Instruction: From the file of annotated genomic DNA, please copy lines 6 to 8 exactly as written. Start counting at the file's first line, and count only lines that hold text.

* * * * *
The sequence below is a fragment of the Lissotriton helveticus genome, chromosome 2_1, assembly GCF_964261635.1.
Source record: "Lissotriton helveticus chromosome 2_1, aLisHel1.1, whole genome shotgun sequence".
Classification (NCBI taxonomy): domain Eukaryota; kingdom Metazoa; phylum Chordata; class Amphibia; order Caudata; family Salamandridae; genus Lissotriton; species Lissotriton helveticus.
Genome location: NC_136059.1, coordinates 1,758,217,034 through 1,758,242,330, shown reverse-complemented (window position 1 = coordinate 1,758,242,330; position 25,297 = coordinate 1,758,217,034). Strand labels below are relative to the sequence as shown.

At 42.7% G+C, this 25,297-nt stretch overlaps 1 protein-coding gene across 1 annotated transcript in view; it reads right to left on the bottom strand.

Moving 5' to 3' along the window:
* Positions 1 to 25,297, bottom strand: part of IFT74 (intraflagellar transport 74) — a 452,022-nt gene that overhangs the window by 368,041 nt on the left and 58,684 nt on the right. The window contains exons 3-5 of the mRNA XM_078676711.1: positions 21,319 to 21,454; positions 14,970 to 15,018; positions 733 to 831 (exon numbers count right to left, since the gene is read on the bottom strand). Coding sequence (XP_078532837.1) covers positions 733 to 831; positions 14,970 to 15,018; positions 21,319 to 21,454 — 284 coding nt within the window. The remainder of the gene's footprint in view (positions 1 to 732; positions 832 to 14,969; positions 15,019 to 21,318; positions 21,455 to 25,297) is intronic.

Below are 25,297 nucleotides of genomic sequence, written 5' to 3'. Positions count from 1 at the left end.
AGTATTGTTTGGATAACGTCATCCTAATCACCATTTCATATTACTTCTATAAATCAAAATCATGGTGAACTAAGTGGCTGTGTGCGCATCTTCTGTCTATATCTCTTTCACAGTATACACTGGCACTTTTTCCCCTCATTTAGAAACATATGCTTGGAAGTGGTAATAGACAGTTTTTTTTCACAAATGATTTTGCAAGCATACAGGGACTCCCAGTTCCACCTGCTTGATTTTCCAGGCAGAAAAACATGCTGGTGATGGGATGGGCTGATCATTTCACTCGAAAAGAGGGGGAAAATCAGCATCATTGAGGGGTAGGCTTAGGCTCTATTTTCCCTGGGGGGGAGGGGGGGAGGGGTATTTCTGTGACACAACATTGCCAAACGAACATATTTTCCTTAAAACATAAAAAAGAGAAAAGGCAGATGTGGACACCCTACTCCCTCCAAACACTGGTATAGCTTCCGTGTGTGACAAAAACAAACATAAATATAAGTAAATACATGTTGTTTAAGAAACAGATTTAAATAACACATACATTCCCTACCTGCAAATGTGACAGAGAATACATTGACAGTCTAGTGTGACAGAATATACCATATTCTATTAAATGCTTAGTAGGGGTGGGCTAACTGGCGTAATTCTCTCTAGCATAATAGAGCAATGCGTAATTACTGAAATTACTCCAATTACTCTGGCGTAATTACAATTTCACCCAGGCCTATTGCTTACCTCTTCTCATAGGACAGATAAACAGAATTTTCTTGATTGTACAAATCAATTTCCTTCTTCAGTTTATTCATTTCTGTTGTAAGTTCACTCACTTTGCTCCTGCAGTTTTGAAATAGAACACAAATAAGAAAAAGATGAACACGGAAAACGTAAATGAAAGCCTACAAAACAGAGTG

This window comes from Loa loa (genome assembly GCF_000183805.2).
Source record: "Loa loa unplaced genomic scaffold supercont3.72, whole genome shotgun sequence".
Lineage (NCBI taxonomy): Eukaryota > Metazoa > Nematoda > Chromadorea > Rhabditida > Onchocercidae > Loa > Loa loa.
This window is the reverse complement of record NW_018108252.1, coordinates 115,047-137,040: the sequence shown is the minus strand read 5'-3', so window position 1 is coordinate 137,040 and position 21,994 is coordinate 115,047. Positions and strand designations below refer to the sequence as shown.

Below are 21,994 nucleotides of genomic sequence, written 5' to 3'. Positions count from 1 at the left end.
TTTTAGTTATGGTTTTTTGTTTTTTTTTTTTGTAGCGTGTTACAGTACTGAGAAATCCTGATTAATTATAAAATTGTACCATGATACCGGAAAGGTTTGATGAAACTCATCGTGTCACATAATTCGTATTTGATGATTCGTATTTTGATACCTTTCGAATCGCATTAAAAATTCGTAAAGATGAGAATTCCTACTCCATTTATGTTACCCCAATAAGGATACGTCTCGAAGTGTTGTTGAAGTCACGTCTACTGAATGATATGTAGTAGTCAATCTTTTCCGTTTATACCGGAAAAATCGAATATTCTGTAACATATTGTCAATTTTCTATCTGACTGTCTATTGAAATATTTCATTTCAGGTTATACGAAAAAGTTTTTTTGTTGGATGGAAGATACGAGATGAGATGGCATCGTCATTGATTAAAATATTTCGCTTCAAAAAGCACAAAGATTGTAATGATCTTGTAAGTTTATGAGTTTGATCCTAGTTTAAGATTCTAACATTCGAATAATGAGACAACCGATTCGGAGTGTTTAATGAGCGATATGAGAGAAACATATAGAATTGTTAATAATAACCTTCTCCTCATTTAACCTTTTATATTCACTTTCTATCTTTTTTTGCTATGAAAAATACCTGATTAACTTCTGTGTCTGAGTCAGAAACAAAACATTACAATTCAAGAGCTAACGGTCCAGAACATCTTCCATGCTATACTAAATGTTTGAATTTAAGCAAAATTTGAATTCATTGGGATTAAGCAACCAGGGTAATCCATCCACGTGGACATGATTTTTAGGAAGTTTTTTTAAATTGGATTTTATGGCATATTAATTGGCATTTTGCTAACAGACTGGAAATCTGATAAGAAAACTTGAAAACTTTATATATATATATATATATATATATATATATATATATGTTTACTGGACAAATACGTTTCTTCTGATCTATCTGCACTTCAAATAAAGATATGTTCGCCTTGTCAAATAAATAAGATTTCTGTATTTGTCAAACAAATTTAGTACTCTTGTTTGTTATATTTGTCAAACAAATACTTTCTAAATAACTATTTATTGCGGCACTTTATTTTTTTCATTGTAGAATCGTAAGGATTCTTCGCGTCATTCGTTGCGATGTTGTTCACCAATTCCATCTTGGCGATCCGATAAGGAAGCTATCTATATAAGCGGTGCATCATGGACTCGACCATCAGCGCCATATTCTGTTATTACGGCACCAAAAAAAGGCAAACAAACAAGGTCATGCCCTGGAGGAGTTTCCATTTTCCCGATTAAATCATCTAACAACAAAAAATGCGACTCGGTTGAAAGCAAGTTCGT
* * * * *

Moving 5' to 3' along the window:
* Positions 1 to 25,297, bottom strand: part of IFT74 (intraflagellar transport 74) — a 452,022-nt gene that overhangs the window by 368,041 nt on the left and 58,684 nt on the right. The window contains exons 3-5 of the mRNA XM_078676711.1: positions 21,319 to 21,454; positions 14,970 to 15,018; positions 733 to 831 (exon numbers count right to left, since the gene is read on the bottom strand). Coding sequence (XP_078532837.1) covers positions 733 to 831; positions 14,970 to 15,018; positions 21,319 to 21,454 — 284 coding nt within the window. The remainder of the gene's footprint in view (positions 1 to 732; positions 832 to 14,969; positions 15,019 to 21,318; positions 21,455 to 25,297) is intronic.

Below are 25,297 nucleotides of genomic sequence, written 5' to 3'. Positions count from 1 at the left end.